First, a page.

8.  DLEP Data Items . . . . . . . . . . . . . . . . . . . . . . .  30
     8.1.  DLEP Version  . . . . . . . . . . . . . . . . . . . . . .  31
     8.2.  Status  . . . . . . . . . . . . . . . . . . . . . . . . .  32
     8.3.  DLEP Port . . . . . . . . . . . . . . . . . . . . . . . .  33
     8.4.  Peer Type . . . . . . . . . . . . . . . . . . . . . . . .  33
     8.5.  Heartbeat Interval  . . . . . . . . . . . . . . . . . . .  34
     8.6.  Extensions Supported  . . . . . . . . . . . . . . . . . .  35
     8.7.  Experimental Definition . . . . . . . . . . . . . . . . .  35
     8.8.  MAC Address . . . . . . . . . . . . . . . . . . . . . . .  36
     8.9.  IPv4 Address  . . . . . . . . . . . . . . . . . . . . . .  37
     8.10. IPv6 Address  . . . . . . . . . . . . . . . . . . . . . .  37
     8.11. IPv4 Attached Subnet  . . . . . . . . . . . . . . . . . .  38
     8.12. IPv6 Attached Subnet  . . . . . . . . . . . . . . . . . .  39
     8.13. Maximum Data Rate (Receive) . . . . . . . . . . . . . . .  39
     8.14. Maximum Data Rate (Transmit)  . . . . . . . . . . . . . .  40
     8.15. Current Data Rate (Receive) . . . . . . . . . . . . . . .  41
     8.16. Current Data Rate (Transmit)  . . . . . . . . . . . . . .  41
     8.17. Latency . . . . . . . . . . . . . . . . . . . . . . . . .  42
     8.18. Resources (Receive) . . . . . . . . . . . . . . . . . . .  43
     8.19. Resources (Transmit)  . . . . . . . . . . . . . . . . . .  43
     8.20. Relative Link Quality (Receive) . . . . . . . . . . . . .  44
     8.21. Relative Link Quality (Transmit)  . . . . . . . . . . . .  45
     8.22. Link Characteristics ACK Timer  . . . . . . . . . . . . .  45
   9.  Credit-Windowing  . . . . . . . . . . . . . . . . . . . . . .  46
     9.1.  Credit-Windowing Signals  . . . . . . . . . . . . . . . .  46
       9.1.1.  Destination Up Signal . . . . . . . . . . . . . . . .  46
       9.1.2.  Destination Up ACK Signal . . . . . . . . . . . . . .  47
       9.1.3.  Destination Update Signal . . . . . . . . . . . . . .  47
     9.2.  Credit-Windowing Data Items . . . . . . . . . . . . . . .  47
       9.2.1.  Credit Window Status  . . . . . . . . . . . . . . . .  47
       9.2.2.  Credit Grant  . . . . . . . . . . . . . . . . . . . .  48
       9.2.3.  Credit Request  . . . . . . . . . . . . . . . . . . .  49
   10. Security Considerations . . . . . . . . . . . . . . . . . . .  50
   11. IANA Considerations . . . . . . . . . . . . . . . . . . . . .  50
     11.1.  Registrations  . . . . . . . . . . . . . . . . . . . . .  50
     11.2.  Expert Review: Evaluation Guidelines . . . . . . . . . .  51
     11.3.  Signal Type Registration . . . . . . . . . . . . . . . .  51
     11.4.  DLEP Data Item Registrations . . . . . . . . . . . . . .  52
     11.5.  DLEP Status Code Registrations . . . . . . . . . . . . .  53
     11.6.  DLEP Extensions Registrations  . . . . . . . . . . . . .  53
     11.7.  DLEP Well-known Port . . . . . . . . . . . . . . . . . .  54
     11.8.  DLEP Multicast Address . . . . . . . . . . . . . . . . .  54
   12. Acknowledgements  . . . . . . . . . . . . . . . . . . . . . .  54
   13. References  . . . . . . . . . . . . . . . . . . . . . . . . .  54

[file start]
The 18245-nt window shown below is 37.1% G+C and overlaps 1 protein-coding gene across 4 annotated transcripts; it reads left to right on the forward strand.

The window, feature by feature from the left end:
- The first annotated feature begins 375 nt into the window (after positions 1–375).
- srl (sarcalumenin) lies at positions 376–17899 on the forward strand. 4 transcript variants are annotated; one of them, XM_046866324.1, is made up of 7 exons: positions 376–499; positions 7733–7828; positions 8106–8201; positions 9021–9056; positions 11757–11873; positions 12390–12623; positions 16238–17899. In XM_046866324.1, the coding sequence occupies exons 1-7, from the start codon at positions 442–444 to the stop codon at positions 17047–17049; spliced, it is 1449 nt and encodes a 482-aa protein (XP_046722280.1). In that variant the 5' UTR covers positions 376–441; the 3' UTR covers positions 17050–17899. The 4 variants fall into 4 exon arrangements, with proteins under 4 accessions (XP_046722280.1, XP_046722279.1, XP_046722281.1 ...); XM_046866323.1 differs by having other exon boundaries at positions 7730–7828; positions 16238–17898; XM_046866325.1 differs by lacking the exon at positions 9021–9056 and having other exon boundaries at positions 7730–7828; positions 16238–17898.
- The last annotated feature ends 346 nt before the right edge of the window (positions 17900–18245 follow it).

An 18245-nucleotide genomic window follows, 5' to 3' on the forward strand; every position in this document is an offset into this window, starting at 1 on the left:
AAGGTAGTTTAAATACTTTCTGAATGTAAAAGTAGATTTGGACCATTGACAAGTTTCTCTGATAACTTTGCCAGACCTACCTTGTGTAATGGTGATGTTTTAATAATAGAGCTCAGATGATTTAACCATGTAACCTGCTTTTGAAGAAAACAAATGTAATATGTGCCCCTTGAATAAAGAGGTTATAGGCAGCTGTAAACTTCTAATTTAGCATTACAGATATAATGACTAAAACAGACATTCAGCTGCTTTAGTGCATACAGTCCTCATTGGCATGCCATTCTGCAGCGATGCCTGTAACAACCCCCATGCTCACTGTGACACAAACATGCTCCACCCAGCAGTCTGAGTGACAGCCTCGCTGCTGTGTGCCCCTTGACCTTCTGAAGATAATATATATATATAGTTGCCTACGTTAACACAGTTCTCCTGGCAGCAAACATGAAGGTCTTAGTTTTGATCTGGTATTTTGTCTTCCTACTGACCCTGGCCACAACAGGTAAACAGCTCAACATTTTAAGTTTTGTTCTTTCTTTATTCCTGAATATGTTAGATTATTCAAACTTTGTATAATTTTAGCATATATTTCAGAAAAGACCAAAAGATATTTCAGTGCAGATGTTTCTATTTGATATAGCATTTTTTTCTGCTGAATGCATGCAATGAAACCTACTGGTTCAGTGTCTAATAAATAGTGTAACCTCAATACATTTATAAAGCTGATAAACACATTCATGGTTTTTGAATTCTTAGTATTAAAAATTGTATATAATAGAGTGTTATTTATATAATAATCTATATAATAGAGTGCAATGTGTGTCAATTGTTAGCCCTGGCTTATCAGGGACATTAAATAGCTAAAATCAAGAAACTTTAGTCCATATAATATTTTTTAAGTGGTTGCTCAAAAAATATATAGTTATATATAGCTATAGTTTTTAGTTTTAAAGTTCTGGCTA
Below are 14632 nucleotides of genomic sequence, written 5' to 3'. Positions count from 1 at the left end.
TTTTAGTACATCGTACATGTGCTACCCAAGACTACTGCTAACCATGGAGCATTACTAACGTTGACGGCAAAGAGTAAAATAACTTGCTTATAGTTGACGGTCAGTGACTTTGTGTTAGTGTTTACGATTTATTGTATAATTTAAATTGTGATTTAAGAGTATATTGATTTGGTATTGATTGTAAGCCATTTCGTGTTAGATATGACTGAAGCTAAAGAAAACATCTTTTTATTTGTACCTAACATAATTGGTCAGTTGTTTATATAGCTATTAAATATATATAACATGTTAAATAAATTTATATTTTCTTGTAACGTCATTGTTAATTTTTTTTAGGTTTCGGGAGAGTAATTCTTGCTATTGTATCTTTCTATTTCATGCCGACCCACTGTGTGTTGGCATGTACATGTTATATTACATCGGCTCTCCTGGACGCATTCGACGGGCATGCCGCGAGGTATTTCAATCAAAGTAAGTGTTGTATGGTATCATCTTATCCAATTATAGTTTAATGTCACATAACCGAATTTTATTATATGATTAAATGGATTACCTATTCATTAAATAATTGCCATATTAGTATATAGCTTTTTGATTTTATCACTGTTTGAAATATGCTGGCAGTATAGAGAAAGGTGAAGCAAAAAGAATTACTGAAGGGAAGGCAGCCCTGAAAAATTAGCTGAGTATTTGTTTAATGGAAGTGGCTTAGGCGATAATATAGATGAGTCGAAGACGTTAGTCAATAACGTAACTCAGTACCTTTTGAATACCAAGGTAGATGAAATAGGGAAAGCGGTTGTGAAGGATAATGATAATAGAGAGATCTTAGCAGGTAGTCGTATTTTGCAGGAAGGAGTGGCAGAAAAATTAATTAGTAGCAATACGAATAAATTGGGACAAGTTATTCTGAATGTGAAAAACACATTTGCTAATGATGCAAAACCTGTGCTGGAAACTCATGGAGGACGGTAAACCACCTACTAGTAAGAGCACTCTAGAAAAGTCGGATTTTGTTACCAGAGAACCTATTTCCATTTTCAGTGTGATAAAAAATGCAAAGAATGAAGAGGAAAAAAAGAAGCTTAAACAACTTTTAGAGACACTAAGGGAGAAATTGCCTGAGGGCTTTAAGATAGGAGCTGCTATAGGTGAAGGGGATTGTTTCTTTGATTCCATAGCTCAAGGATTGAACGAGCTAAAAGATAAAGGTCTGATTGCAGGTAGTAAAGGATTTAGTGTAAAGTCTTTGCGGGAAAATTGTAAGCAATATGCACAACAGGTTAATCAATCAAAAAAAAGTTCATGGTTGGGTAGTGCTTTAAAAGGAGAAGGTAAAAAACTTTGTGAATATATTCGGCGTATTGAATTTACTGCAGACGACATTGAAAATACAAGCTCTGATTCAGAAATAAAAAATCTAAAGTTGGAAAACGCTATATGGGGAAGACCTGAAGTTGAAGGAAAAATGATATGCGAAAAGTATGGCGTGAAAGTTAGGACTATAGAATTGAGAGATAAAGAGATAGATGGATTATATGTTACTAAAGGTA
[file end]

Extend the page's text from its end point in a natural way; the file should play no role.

13.1.  Normative References . . . . . . . . . . . . . . . . . .  54



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     13.2.  Informative References . . . . . . . . . . . . . . . . .  54
   Appendix A.  Peer Level Signal Flows  . . . . . . . . . . . . . .  54
     A.1.  Router Device Restarts Discovery  . . . . . . . . . . . .  54
     A.2.  Router Device Detects Peer Offer Timeout  . . . . . . . .  55
     A.3.  Router Peer Offer Lost  . . . . . . . . . . . . . . . . .  55
     A.4.  Discovery Success . . . . . . . . . . . . . . . . . . . .  56
     A.5.  Router Detects a Heartbeat timeout  . . . . . . . . . . .  57
     A.6.  Modem Detects a Heartbeat timeout . . . . . . . . . . . .  57
     A.7.  Peer Terminate (from Modem) Lost  . . . . . . . . . . . .  58
     A.8.  Peer Terminate (from Router) Lost . . . . . . . . . . . .  58
   Appendix B.  Destination Specific Signal Flows  . . . . . . . . .  59
     B.1.  Modem Destination Up Lost . . . . . . . . . . . . . . . .  59
     B.2.  Router Detects Duplicate Destination Ups  . . . . . . . .  59
     B.3.  Destination Up, No Layer 3 Addresses  . . . . . . . . . .  60
     B.4.  Destination Up with IPv4, No IPv6 . . . . . . . . . . . .  60
     B.5.  Destination Up with IPv4 and IPv6 . . . . . . . . . . . .  61
     B.6.  Destination Session Success . . . . . . . . . . . . . . .  61
   Authors' Addresses  . . . . . . . . . . . . . . . . . . . . . . .  62

1.  Introduction

   There exist today a collection of modem devices that control links of
   variable datarate and quality.  Examples of these types of links
   include line-of-sight (LOS) terrestrial radios, satellite terminals,
   and cable/DSL modems.  Fluctuations in speed and quality of these
   links can occur due to configuration (in the case of cable/DSL
   modems), or on a moment-to-moment basis, due to physical phenomena
   like multipath interference, obstructions, rain fade, etc.  It is
   also quite possible that link quality and datarate varies with
   respect to individual destinations on a link, and with the type of
   traffic being sent.  As an example, consider the case of an 802.11g
   access point, serving 2 associated laptop computers.  In this
   environment, the answer to the question "What is the datarate on the
   802.11g link?" is "It depends on which associated laptop we're
   talking about, and on what kind of traffic is being sent."  While the
   first laptop, being physically close to the access point, may have a